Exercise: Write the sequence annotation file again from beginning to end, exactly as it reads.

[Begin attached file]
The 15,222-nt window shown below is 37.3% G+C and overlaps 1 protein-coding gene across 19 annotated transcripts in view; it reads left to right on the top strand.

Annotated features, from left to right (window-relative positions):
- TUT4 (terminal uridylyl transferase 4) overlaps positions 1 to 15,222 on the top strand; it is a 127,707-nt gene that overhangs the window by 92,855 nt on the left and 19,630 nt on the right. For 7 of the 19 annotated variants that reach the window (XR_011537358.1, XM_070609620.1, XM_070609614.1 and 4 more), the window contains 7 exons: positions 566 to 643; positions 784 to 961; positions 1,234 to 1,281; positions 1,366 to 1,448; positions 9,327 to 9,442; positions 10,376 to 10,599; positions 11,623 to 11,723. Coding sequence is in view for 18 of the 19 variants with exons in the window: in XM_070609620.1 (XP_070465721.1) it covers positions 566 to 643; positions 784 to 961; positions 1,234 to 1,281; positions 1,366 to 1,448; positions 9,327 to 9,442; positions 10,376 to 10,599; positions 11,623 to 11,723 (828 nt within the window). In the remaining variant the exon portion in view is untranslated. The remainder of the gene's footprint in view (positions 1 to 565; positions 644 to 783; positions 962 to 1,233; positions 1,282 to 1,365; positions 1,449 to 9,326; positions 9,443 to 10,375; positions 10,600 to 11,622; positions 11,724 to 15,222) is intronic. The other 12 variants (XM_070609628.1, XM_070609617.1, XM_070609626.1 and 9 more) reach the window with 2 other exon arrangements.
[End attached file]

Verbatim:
The 15,222-nt window shown below is 37.3% G+C and overlaps 1 protein-coding gene across 19 annotated transcripts in view; it reads left to right on the top strand.

Annotated features, from left to right (window-relative positions):
- TUT4 (terminal uridylyl transferase 4) overlaps positions 1 to 15,222 on the top strand; it is a 127,707-nt gene that overhangs the window by 92,855 nt on the left and 19,630 nt on the right. For 7 of the 19 annotated variants that reach the window (XR_011537358.1, XM_070609620.1, XM_070609614.1 and 4 more), the window contains 7 exons: positions 566 to 643; positions 784 to 961; positions 1,234 to 1,281; positions 1,366 to 1,448; positions 9,327 to 9,442; positions 10,376 to 10,599; positions 11,623 to 11,723. Coding sequence is in view for 18 of the 19 variants with exons in the window: in XM_070609620.1 (XP_070465721.1) it covers positions 566 to 643; positions 784 to 961; positions 1,234 to 1,281; positions 1,366 to 1,448; positions 9,327 to 9,442; positions 10,376 to 10,599; positions 11,623 to 11,723 (828 nt within the window). In the remaining variant the exon portion in view is untranslated. The remainder of the gene's footprint in view (positions 1 to 565; positions 644 to 783; positions 962 to 1,233; positions 1,282 to 1,365; positions 1,449 to 9,326; positions 9,443 to 10,375; positions 10,600 to 11,622; positions 11,724 to 15,222) is intronic. The other 12 variants (XM_070609628.1, XM_070609617.1, XM_070609626.1 and 9 more) reach the window with 2 other exon arrangements.